Sunday, August 17, 2008


ITEM! Quick trivia quiz, True Believers: who was your Uncle Stanley’s very first comic character creation? Go on — you probably peeked already anyway. That’s right — it’s The Mighty Destroyer! Check out the amazing Jack Kirby cover from Mystic Comics #7 (December 1941) that featured the character’s second appearance. Who was The Destroyer? Ah, how quickly they forget. Well Sherman, set your Wayback Machine for those momentous months just before the U.S. joined World War II and just after Timely Comics editor Joe Simon and art director Jack Kirby had given the world everyone’s favorite shield-slinger, Captain America. A young office assistant and nephew-in-law to the publisher named Stanley Lieber was working his way up the Timely office ranks from lunchtime gopher and sometime flutist to actual comic book writer. Shortly after I had my very first peerless prose piece published in Captain America #3 (May 1941, natch), Yours Truly got the chance to create a new superhero for the Mystic Comics anthology series.

Who was The Mighty Destroyer? Well for starters, he was completely different from Captain America. American journalist Ken Marlowe got his dose of the super-soldier serum behind enemy lines while in a German concentration camp. See the difference? The Army didn't need to send The Destroyer into WWII, ‘cause he was already there fighting the Germans right in the heart of the Fatherland. See? Completely different. And instead of the good old “red, white and blue” of Cap’s costume, the Destroyer’s costume used a head-spinning skull and red-and-black stripes motif. How does a young, shy, and innocent 19-year-old design a completely original costumed crusader from whole cloth, you ask? See my original character sketch from 1941 (shown above) to get some idea. I was, after all, learning at the feet of the Simon-Kirby team. And getting them bagels.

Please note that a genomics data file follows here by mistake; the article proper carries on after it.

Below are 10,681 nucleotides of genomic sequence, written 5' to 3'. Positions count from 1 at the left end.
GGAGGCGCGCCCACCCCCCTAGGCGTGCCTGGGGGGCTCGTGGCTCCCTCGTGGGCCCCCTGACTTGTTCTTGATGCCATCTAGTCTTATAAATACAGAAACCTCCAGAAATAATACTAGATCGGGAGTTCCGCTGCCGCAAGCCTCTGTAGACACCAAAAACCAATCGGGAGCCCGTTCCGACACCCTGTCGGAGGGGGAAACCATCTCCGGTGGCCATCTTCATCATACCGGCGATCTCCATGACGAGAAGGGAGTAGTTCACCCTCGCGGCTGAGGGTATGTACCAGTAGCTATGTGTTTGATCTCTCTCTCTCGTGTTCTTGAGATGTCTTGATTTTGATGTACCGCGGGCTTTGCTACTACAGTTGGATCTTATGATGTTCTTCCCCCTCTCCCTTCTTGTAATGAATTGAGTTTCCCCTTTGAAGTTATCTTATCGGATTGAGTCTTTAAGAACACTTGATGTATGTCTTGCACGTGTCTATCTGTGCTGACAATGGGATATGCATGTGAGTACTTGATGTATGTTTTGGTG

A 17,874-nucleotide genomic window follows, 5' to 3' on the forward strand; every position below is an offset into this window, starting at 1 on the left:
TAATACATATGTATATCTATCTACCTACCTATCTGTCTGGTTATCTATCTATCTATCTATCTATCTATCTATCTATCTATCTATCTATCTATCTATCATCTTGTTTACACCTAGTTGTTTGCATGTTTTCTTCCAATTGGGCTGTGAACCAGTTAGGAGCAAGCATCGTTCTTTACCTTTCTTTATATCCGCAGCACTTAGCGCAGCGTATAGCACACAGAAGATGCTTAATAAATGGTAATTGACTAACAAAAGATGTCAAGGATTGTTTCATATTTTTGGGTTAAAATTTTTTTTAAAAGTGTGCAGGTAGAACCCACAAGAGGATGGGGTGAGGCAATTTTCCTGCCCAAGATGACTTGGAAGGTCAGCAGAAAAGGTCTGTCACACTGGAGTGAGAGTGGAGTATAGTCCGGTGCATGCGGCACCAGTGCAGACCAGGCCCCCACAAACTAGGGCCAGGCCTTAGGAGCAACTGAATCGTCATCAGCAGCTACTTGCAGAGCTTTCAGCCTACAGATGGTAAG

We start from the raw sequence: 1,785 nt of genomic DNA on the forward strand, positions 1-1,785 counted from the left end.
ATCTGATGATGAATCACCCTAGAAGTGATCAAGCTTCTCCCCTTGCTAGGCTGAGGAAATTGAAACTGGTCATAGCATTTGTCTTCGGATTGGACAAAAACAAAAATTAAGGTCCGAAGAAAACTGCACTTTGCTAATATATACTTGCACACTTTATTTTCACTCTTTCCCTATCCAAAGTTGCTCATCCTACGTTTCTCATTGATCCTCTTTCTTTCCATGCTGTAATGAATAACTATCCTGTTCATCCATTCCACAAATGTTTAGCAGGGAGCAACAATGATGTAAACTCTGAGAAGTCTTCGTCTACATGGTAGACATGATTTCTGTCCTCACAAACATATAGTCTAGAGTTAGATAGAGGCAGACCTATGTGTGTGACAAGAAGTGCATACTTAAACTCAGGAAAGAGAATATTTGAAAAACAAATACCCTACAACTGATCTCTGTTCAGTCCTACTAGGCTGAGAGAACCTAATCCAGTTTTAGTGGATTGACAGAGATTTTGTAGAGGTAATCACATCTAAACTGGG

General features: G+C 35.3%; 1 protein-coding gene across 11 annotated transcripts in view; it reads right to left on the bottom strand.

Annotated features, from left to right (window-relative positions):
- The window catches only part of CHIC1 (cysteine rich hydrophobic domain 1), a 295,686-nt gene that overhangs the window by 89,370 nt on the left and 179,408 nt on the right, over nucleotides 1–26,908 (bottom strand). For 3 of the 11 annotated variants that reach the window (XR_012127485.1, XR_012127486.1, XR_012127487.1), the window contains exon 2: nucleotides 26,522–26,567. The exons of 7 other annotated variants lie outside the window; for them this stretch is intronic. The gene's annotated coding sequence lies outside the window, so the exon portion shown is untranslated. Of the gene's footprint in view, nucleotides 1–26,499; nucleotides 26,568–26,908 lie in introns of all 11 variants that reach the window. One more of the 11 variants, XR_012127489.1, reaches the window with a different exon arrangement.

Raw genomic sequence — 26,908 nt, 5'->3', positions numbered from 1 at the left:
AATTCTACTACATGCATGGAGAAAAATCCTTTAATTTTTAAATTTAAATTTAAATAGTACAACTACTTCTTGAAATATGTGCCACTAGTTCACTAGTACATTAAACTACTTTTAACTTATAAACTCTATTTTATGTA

Old Desty didn’t last too long after WW II ended, though later Marvel writers have brought the character back with varying levels of success. Though mostly forgotten today, a superhero in a full face mask who fights a fascist government commando style right on their own doorstep looks and sounds a little familiar doesn’t it? Maybe Alan Moore saw a few old British reprints of Mystic Comics as a child? “D for Destroyer” anyone? So, until next week’s “Forgotten Hero Corner,” this is the Mighty Smilin' One saying, keep ‘em flying, Forbushman! 



Citizen Olsen said...

Hey Stan, I love the character sketch you showed us. So much thought went into the character. Nobody can horn in on the credit on this baby. With that sketch, you are showing it is totally yours. But shouldn't there be some coffee stains on it?

Stan the Man said...

Thanks for keepin' us honest here in Soapboxland, Olsen... but you might wanna get your peepers checked there. Those coffee stains that you didn't see before are right there in plain sight. Probably some 67-year-old lox stains to-boot! Don't worry — at my age I don't see things that aren't there until they are alla time! Take care of those eyes, now, pilgrim!


RAB said...

Funny you should mention (or allude to) V for Vendetta in this context. When I first heard Alan Moore was working on a story about a costumed freedom fighter called "V" my immediate thought was "just like that Golden Age character, Citizen V!" (This would have been circa 1985, when Moore and Lloyd's dystopian strip was still running in Dez Skinn's Warrior magazine.) The bearded one may credit Thomas Pynchon for inspiration...but given his omnivorous reading habits, who's to say what other wartime wonderment might have been rattling around in his noggin at the moment of invention?